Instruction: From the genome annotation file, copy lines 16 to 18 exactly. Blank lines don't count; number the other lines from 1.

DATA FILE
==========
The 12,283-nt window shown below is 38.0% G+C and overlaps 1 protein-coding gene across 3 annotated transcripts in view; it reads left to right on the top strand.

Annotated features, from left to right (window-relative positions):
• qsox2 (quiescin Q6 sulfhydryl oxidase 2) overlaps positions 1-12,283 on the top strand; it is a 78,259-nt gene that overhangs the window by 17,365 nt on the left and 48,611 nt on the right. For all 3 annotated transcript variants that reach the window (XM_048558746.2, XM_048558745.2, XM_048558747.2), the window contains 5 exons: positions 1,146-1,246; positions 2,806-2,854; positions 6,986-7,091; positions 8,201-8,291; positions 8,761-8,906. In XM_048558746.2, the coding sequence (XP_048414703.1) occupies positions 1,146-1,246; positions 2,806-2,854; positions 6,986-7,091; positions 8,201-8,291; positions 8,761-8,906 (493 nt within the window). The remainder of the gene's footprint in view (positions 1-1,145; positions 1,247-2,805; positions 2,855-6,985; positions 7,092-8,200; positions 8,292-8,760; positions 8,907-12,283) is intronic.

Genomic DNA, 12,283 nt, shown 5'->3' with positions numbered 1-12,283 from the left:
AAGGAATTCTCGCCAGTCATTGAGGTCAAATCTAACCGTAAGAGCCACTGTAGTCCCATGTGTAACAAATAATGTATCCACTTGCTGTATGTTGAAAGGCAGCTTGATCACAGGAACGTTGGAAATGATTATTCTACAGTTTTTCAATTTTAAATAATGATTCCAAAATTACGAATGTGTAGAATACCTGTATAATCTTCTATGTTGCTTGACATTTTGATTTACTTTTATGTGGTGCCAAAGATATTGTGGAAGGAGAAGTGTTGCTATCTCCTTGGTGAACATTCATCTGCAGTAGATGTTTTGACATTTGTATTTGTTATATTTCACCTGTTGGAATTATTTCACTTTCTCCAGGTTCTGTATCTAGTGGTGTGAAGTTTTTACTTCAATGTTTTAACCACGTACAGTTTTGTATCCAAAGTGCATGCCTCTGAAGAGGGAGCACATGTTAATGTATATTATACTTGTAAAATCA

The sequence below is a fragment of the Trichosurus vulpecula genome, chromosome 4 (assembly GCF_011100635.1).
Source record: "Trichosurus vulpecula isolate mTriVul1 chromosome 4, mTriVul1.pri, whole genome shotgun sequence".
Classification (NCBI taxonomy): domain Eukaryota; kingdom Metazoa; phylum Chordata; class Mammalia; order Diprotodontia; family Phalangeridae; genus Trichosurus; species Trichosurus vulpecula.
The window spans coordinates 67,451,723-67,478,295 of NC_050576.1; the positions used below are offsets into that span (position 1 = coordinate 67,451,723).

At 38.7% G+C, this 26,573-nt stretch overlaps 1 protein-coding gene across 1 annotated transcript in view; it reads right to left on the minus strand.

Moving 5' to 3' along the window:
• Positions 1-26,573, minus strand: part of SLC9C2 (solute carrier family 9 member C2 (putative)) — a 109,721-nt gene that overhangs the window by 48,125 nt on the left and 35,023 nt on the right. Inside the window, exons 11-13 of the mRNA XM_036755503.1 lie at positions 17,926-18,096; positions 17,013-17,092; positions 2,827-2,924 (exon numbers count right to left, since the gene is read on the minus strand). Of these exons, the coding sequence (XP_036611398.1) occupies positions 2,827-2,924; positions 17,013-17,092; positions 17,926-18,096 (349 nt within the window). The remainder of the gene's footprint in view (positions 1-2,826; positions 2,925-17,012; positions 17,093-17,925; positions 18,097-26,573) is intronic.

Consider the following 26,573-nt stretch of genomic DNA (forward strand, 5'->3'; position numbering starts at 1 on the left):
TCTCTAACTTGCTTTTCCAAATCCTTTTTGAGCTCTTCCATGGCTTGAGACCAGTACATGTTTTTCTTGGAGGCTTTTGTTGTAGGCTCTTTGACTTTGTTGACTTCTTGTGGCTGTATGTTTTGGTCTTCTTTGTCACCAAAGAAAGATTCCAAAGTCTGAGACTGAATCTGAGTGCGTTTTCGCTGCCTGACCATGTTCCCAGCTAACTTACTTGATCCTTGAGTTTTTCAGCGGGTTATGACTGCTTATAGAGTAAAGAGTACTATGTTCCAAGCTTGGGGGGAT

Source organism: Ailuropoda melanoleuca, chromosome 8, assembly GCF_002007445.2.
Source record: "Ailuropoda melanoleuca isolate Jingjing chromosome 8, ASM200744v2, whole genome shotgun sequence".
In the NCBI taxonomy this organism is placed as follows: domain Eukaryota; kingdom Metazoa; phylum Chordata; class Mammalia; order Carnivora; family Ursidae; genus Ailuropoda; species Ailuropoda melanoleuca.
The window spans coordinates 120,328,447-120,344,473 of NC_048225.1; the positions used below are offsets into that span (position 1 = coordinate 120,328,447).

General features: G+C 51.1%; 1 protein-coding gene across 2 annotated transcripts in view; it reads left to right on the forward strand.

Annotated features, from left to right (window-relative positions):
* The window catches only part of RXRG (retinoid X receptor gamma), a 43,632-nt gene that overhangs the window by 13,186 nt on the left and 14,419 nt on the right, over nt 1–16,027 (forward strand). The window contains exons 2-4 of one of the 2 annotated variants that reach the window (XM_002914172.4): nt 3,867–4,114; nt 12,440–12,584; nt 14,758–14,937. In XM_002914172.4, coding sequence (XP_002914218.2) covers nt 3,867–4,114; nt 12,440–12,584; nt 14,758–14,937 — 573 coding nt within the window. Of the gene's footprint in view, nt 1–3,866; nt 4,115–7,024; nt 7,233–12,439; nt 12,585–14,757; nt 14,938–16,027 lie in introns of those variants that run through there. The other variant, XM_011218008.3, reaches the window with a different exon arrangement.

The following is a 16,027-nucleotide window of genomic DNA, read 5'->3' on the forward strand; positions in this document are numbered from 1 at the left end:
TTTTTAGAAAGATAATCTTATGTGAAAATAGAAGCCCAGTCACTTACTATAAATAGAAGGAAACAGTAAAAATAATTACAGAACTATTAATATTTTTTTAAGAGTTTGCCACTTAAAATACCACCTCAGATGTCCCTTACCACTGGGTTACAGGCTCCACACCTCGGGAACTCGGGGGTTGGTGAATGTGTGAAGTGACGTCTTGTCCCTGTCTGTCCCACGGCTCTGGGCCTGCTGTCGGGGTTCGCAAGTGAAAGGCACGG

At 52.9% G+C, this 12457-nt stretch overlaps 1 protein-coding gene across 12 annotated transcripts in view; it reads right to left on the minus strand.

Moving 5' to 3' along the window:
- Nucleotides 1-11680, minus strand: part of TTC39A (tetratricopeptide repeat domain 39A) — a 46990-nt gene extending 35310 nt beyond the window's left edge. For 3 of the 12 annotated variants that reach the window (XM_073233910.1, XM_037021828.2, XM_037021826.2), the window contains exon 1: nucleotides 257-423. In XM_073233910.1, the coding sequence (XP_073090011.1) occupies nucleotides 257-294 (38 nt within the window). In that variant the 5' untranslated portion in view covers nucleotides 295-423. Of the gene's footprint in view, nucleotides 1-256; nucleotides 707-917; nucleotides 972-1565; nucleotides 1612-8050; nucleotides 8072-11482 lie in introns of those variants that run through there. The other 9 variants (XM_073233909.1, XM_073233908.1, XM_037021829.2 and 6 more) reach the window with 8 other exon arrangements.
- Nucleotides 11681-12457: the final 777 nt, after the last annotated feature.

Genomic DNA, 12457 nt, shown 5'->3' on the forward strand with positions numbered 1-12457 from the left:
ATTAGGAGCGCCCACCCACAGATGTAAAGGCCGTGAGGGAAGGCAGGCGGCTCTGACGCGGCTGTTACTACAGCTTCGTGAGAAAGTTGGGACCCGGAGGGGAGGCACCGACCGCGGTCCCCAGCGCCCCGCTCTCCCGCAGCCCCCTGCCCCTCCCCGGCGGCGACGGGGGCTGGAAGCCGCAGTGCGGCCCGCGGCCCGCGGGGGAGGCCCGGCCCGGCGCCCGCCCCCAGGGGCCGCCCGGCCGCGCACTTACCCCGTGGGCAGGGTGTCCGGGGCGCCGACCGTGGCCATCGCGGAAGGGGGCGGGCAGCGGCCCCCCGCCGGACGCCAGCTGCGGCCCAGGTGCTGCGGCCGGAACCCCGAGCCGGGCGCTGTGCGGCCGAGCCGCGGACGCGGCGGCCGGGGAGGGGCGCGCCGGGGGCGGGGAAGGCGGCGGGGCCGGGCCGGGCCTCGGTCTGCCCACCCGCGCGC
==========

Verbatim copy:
Source record: "Ailuropoda melanoleuca isolate Jingjing chromosome 8, ASM200744v2, whole genome shotgun sequence".
In the NCBI taxonomy this organism is placed as follows: domain Eukaryota; kingdom Metazoa; phylum Chordata; class Mammalia; order Carnivora; family Ursidae; genus Ailuropoda; species Ailuropoda melanoleuca.
The window spans coordinates 120,328,447-120,344,473 of NC_048225.1; the positions used below are offsets into that span (position 1 = coordinate 120,328,447).